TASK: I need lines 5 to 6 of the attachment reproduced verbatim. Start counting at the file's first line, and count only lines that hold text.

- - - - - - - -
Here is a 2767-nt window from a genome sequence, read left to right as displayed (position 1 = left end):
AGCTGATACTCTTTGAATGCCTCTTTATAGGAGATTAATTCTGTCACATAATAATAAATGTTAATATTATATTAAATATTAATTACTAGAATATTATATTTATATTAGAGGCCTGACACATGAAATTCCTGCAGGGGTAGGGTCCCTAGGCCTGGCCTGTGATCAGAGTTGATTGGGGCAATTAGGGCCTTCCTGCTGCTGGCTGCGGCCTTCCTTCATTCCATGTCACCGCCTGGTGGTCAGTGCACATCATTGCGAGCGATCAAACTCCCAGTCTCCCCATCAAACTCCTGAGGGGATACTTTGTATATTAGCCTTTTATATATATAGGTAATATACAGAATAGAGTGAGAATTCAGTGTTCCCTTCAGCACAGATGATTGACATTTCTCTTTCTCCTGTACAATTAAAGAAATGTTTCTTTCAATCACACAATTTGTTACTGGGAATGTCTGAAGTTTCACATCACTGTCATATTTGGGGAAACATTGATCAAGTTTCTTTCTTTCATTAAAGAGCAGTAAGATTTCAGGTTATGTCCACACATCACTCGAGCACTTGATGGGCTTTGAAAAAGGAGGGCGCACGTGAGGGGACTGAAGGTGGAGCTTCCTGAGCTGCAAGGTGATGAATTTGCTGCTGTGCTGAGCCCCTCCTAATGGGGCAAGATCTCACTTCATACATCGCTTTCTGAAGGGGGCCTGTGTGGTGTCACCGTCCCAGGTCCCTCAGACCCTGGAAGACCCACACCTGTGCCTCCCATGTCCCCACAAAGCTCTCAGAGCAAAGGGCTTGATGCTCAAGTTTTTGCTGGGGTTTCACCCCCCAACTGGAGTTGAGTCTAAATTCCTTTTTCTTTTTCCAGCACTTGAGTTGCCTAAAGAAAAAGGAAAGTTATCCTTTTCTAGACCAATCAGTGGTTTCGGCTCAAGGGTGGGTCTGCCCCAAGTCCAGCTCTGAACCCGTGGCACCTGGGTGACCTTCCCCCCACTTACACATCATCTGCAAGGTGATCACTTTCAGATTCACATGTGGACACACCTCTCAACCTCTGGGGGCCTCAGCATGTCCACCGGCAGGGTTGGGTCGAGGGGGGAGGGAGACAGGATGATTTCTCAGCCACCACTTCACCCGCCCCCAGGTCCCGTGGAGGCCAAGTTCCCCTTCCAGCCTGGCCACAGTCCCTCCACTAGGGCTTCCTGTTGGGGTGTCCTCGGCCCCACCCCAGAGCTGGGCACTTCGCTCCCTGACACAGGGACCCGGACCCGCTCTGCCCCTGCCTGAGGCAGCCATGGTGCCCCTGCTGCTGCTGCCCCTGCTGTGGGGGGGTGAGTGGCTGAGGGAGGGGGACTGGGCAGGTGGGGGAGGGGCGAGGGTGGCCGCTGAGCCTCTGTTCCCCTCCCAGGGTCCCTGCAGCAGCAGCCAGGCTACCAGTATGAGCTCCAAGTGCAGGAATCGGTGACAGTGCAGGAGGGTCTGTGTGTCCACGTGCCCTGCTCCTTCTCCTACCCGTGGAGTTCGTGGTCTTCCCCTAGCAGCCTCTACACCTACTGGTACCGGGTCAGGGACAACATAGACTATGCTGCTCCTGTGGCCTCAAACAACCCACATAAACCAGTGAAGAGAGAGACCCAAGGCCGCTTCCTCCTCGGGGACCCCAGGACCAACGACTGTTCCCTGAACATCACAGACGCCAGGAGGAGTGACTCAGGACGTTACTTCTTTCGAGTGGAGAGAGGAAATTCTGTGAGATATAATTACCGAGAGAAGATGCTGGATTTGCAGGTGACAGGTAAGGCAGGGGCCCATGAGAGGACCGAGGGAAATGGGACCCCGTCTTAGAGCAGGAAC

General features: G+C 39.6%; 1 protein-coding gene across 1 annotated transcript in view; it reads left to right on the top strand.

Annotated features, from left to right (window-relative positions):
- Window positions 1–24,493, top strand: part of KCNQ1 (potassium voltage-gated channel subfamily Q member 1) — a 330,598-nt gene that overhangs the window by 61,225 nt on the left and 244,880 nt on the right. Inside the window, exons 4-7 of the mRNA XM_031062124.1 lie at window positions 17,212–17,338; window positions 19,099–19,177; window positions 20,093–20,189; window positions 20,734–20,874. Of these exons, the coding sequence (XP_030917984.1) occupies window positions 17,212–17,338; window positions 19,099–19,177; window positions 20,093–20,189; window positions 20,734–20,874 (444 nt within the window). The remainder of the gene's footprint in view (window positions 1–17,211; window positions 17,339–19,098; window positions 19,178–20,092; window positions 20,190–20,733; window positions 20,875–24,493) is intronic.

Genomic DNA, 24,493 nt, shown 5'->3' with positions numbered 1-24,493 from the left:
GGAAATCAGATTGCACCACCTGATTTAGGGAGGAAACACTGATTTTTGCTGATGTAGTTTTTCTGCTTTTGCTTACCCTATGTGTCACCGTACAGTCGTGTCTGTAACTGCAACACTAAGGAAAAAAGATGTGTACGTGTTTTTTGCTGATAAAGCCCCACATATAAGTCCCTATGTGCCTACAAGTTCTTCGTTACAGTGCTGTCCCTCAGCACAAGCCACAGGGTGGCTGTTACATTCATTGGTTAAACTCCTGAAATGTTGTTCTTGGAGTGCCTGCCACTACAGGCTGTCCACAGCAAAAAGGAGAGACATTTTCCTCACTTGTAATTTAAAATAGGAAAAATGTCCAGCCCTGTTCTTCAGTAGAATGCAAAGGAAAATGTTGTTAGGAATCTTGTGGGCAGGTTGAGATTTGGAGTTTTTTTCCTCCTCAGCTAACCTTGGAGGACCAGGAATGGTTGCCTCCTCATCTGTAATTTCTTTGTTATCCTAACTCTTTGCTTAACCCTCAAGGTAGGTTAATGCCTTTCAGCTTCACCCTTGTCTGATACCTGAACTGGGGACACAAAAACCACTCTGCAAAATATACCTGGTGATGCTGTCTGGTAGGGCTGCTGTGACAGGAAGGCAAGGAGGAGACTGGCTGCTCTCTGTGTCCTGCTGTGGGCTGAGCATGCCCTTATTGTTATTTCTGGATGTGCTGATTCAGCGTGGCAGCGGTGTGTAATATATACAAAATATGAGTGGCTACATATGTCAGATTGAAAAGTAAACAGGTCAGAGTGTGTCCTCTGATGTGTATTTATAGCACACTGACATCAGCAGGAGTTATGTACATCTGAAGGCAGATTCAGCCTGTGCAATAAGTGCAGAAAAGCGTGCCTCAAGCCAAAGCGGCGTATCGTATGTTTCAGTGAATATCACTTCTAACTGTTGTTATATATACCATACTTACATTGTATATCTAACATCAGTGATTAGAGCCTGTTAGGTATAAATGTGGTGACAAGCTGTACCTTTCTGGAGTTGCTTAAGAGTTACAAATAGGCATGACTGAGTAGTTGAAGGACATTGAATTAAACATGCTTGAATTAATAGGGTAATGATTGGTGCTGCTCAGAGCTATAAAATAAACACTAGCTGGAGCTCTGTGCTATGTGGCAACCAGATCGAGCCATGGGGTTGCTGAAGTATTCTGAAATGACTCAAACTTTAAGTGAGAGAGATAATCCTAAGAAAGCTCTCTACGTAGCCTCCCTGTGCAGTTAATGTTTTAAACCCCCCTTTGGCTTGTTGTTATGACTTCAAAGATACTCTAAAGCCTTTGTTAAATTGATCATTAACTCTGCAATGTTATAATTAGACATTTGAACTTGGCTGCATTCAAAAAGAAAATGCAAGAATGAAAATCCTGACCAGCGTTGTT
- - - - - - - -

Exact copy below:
- Window positions 1–24,493, top strand: part of KCNQ1 (potassium voltage-gated channel subfamily Q member 1) — a 330,598-nt gene that overhangs the window by 61,225 nt on the left and 244,880 nt on the right. Inside the window, exons 4-7 of the mRNA XM_031062124.1 lie at window positions 17,212–17,338; window positions 19,099–19,177; window positions 20,093–20,189; window positions 20,734–20,874. Of these exons, the coding sequence (XP_030917984.1) occupies window positions 17,212–17,338; window positions 19,099–19,177; window positions 20,093–20,189; window positions 20,734–20,874 (444 nt within the window). The remainder of the gene's footprint in view (window positions 1–17,211; window positions 17,339–19,098; window positions 19,178–20,092; window positions 20,190–20,733; window positions 20,875–24,493) is intronic.

Genomic DNA, 24,493 nt, shown 5'->3' with positions numbered 1-24,493 from the left: